Cuba denounces inclusion in State Department “sponsors of terrorism” list

Once again, the U.S. Department of State has included Cuba, along with Sudan, Syria and Iran, in its list of “State Sponsors of Terrorism.”

The list was first issued in 1979, and Cuba was on it for the first time in 1982, and has been included thirteen times since then. The current list, announced on Aug. 18, covers the situation in 2010.

As usual, the State Department’s rationale for including Cuba in the list is paper thin:

Designated as a State Sponsor of Terrorism in 1982, the Government of Cuba has maintained a public stance against terrorism and terrorist financing in 2010, but there was no evidence that it had severed ties with elements from the Revolutionary Armed Forces of Colombia (FARC) and recent media reports indicate some current and former members of the Basque Fatherland and Liberty (ETA) continue to reside in Cuba. Available information suggested that the Cuban government maintained limited contact with FARC members, but there was no evidence of direct financial or ongoing material support. In March, the Cuban government allowed Spanish Police to travel to Cuba to confirm the presence of the suspected ETA Members.


Cuba continued to denounce U.S. counterterrorism efforts throughout the world, portraying them as a pretext to extend U.S. influence and power.


Cuba did not sponsor counterterrorism initiatives or participate in regional or global operations against terrorists in 2010.

The issue of the FARC and ETA contacts is mendacious and the State Department knows it. Cuba has, on and off, played a mediating role between the Colombian government and the FARC (and also the ELN, another insurgent group in Colombia). To that end, the Cuban government allowed the FARC to have a small office in Havana, with the full knowledge and consent of the Colombian government. It is very likely that Cuba may be asked to play a similar mediating role in the future, in which case the FARC contacts will be essential. Likewise, the ETA members were allowed to settle in Cuba with the full agreement of Felipe Gonzalez, the Spanish Prime Minister at the time. There is absolutely no evidence that Cuba allows these people to mount terrorist attacks from its national territory, or finances the FARC or the ETA or any other such group.

The final statement, that Cuba has not sponsored counterterrorism efforts or participated in regional or global operations against terrorists, is untrue. Cuba has worked with Venezuela and other countries to intercept and arrest terrorists. The trouble is that these are terrorists planning violent acts against Cuba, which, for the State Department, somehow doesn’t count.

The Cuban government responded forcefully to the slur. The Ministry of Foreign Affairs posted a statement on its website.

The Cuban statement concentrates on pointing the hypocrisy of the United States, with its history of not only supporting but sponsoring terrorist attacks against Cuba and other countries, sitting in judgment on Cuba “to justify the cruel and repudiated policy of the blockade against Cuba.”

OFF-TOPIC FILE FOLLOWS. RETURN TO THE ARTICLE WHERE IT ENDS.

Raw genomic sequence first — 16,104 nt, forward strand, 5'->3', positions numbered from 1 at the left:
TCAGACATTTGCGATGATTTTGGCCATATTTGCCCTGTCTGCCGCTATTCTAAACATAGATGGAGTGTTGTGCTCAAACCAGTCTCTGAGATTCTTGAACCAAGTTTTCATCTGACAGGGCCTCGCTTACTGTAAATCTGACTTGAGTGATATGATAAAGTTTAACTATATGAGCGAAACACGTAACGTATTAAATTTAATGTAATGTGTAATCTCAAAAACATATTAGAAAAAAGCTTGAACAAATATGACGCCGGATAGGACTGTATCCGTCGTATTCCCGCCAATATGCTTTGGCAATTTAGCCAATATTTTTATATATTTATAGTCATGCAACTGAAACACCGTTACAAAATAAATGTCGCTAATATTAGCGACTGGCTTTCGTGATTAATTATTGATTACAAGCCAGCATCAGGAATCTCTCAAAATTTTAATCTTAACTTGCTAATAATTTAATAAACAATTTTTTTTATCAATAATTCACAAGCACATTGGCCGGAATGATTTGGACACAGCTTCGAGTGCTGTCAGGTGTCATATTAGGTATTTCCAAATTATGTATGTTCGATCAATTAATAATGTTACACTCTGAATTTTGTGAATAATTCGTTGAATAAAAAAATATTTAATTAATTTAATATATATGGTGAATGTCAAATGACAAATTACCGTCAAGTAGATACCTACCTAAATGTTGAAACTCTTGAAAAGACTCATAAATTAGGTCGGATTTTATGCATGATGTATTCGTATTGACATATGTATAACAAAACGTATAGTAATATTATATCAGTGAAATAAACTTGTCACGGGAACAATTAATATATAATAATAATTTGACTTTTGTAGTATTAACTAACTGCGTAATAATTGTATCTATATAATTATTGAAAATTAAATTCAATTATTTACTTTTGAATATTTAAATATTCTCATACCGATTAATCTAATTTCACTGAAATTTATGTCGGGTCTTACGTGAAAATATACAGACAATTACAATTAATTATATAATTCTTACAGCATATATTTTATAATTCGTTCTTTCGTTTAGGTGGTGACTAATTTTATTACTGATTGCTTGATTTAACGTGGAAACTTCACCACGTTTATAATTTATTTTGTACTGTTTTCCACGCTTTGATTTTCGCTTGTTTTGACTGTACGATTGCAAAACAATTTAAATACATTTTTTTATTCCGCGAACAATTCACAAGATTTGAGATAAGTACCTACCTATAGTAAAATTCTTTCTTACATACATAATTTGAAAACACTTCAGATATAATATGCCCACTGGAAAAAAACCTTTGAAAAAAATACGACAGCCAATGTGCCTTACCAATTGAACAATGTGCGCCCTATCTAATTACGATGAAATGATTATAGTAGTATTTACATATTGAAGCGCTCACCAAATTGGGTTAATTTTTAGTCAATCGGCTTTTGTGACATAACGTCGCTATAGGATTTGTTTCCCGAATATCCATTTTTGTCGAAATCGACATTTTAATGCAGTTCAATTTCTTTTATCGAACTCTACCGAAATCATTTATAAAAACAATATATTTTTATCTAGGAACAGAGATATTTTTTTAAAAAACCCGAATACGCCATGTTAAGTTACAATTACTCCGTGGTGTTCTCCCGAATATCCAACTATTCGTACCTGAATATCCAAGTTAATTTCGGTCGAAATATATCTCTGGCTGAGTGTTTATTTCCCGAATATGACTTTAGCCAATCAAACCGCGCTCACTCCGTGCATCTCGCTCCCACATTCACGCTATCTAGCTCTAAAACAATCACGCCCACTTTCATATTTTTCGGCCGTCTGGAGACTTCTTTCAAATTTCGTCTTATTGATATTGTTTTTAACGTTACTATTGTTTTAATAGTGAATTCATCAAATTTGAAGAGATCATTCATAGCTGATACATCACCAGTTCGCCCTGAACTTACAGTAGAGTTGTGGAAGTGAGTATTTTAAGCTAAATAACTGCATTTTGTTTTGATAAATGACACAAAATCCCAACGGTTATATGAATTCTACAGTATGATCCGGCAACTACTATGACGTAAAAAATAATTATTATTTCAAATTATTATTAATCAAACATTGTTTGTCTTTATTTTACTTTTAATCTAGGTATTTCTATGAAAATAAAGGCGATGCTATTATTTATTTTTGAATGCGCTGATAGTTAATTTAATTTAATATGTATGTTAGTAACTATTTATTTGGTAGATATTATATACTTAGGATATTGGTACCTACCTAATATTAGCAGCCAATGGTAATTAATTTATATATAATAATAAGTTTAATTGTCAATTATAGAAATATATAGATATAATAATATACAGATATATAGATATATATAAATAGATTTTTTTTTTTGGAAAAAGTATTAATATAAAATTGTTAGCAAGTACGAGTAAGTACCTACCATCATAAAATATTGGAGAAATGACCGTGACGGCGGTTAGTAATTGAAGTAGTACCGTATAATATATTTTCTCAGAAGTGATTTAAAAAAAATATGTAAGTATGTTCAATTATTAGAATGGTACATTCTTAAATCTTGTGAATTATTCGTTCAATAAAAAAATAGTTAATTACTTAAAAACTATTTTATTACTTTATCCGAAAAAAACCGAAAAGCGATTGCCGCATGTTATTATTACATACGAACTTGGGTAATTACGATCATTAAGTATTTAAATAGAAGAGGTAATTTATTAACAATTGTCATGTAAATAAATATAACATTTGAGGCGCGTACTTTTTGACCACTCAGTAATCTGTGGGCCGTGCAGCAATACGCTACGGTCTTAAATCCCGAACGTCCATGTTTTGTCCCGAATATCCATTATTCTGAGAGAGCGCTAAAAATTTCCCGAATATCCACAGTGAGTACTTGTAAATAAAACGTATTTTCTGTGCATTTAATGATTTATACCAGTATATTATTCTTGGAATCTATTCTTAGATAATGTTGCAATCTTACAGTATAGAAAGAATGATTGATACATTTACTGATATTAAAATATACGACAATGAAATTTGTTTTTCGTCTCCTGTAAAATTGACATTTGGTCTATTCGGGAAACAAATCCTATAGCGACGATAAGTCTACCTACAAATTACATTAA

“The U.S. government acts as if it had not protected, permanently, the confessed criminal Luis Posada Carriles, whom it has refused to prosecute on terrorism charges….” in spite of knowing full well that he and the late Orlando Bosch had organized the 1976 bombing of a Cuban civil airliner, in which 73 people were killed, plus other, more recent terrorist incidents. Posada was tried on immigration fraud charges last year, but got off due to serious errors by an apparently biased judge. But the U.S. has never charged him with terrorism.

The Ministry statement continues: “Some 3,478 Cubans have been killed and 2,099 have been maimed as the result of terrorist actions organized, funded perpetrated from U.S. territory often with the very [sic] complicity of the government of the United States…Cuba demands that the U.S. government punishes the real terrorists who now reside in U.S. territory, and free the Five anti-terrorist heroes and end the policy of blockade and hostility against our country, which threatens the legitimate interests of both peoples.”

In fact, the short Cuban note did not cover many other terrorists, besides Posada, whom the United States has either sponsored or tolerated. The website gives a more complete list. The failure of successive U.S. administrations to crack down on anti-Cuba terrorism coming out of the exile community in South Florida has created a feeling of impunity in such circles. So it was possible for Rep. Ileana Ros-Lehtinen, now Chair of the House Foreign Affairs Committee, to openly call for the assassination of former Cuban President Fidel Castro, without any consequences to her or even a major public scandal.

A double standard, indeed.

Photo: twicepix // CC 2.0



Emile Schepers
Emile Schepers

Emile Schepers is a veteran civil and immigrant rights activist. Born in South Africa, he has a doctorate in cultural anthropology from Northwestern University. He is active in the struggle for immigrant rights, in solidarity with the Cuban Revolution and a number of other issues. He writes from Northern Virginia.